Upon returning to New York City, Murray Louis began to dance both with the Nikolais Dance Theater, as well as starting his own, The Murray Louis Dance Company. Unlike Nikolais, Louis both choreographed and performed in his works. The forty year relationship and collaboration between Nikolais and Louis allowed for “The Murray Louis Dance Company and the Nikolais Dance Theater [to create] a dialogue that pushed the boundaries of contemporary avant-garde dance.”  (PBS American Masters Series, online)
Both artists were fond of works that brought together two seemingly unrelated forms of entertainment. One such example is the 1978 performance of Nikolais’ a “Ceremony for Bird People” on a city street in France. For this performance, Nikolais combined acrobatics done from ropes hanging on trees coupled with a float that passed along the city street. The use of acrobats rather than trained modern dancers is also an example of how Nikolais strove to “decentralize” what it meant to be performing dance. 

A list of his works includes:

Tensile Involvement (1953) 
Noumenon (1953) 
Kaleidoscope (1953) 
Prism (1956) 
Totem (1959) 
Allegory (1959) 
Imago (1963) 
Vaudeville of the Elements (1965) 
Sanctum (1964) 
Somniloquy (1967) 
Triptych (1967) 
Tent (1968) 
Echo (1969)
Structures (1970)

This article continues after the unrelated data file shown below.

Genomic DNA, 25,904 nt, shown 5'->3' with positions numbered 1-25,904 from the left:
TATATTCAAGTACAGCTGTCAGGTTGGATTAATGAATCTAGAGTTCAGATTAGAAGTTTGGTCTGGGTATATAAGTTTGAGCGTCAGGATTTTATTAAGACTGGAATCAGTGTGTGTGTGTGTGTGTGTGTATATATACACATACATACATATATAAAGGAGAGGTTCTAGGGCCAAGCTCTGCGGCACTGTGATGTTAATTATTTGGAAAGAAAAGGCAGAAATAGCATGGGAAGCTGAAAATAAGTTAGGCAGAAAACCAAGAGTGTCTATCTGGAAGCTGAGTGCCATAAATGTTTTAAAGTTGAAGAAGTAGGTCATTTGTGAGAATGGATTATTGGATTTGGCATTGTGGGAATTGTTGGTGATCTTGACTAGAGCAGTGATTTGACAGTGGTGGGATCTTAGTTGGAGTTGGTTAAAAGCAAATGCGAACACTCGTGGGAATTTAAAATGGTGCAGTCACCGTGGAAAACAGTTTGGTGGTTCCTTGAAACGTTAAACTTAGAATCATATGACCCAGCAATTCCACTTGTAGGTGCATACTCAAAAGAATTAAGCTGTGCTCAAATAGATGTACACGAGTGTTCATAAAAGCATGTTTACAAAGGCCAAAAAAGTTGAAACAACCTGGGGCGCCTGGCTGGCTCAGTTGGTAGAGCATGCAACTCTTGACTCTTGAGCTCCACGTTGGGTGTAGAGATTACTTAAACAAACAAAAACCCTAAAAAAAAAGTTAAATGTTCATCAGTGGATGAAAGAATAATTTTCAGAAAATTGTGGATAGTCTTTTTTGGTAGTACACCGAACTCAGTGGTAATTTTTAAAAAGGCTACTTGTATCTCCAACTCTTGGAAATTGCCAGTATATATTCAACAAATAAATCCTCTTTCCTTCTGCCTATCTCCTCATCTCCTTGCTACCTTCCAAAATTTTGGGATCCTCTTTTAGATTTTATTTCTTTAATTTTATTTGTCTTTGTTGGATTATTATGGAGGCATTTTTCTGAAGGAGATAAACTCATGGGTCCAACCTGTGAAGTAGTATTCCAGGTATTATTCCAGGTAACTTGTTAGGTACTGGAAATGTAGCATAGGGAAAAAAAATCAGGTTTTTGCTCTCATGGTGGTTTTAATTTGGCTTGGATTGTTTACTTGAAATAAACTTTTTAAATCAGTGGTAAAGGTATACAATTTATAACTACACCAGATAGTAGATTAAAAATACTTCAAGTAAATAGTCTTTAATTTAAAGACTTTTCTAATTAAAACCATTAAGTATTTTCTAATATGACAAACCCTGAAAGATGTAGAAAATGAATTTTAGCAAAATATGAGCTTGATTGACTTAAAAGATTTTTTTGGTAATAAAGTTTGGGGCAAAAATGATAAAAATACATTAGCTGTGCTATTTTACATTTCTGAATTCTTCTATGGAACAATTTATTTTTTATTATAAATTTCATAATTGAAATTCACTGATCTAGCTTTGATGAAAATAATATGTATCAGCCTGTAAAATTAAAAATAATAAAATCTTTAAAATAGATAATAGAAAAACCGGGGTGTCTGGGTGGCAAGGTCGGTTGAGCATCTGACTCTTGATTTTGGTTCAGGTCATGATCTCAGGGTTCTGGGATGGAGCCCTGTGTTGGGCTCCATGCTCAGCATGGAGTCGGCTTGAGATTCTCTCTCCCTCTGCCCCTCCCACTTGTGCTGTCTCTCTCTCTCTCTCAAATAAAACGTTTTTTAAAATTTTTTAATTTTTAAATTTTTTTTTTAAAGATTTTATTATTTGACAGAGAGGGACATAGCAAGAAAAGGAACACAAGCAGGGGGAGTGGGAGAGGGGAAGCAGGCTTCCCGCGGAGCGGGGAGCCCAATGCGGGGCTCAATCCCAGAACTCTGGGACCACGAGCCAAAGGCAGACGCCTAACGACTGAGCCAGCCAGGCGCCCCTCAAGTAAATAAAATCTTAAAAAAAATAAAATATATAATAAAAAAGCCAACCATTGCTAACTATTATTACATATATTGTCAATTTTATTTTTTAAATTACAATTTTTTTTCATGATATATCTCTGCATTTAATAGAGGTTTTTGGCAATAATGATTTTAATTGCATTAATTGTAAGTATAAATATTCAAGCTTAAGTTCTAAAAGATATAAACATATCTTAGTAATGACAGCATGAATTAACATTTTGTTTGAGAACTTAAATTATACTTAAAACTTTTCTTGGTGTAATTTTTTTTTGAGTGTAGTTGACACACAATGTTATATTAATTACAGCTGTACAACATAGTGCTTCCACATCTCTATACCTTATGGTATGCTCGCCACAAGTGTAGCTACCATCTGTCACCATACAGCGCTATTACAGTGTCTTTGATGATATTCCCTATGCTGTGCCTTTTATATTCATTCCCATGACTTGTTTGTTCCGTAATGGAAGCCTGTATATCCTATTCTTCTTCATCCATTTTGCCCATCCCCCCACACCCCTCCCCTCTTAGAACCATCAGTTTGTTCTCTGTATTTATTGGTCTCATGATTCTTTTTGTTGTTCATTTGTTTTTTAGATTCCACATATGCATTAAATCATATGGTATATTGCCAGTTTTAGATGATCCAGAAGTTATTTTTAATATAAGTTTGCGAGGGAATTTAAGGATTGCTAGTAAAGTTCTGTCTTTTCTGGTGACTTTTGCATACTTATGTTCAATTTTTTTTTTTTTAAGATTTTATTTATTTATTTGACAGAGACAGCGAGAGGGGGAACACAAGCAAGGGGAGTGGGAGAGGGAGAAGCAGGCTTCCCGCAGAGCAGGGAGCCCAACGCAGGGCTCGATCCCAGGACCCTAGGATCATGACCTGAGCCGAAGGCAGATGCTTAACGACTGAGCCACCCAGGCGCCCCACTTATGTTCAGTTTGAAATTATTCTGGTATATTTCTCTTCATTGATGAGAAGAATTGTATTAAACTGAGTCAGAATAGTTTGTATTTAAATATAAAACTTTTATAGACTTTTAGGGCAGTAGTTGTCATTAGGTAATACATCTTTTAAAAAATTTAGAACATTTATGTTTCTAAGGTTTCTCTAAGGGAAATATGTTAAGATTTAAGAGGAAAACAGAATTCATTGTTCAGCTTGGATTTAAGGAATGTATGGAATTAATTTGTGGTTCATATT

Scenario (1971) 
Grotto (1973) 
Tryad and Styx (1976) 
Gallery (1978) 
The Mechanical Organ (1980) 
Persons and Structures (1984) 
Video Games (for the 1984 Olympics) 
Contact (1985) 
Crucible (1985) 
Aurora (1992)

Chronology of Choreographic Works by Alwin Nikolais

Link to the video of Nikolais' “Sorcerer” created in 1960.

Monday, February 20, 2012

Brief Biography

Alwin Nikolais was born in Southington, Connecticut on November 25, 1910. Nikolais was born of Russian ancestry. He and his siblings all studied piano starting at a very young age. He was allowed to apprentice at a movie house playing piano for silent films. This exposure gave him an affinity for gesture, mood, improvisation, and human movement. In 1929, Nikolais had lost his job playing in the cinema and returned home. There, he continued playing piano but this time for dance classes and roadside inns, while also taking courses in acting on the side.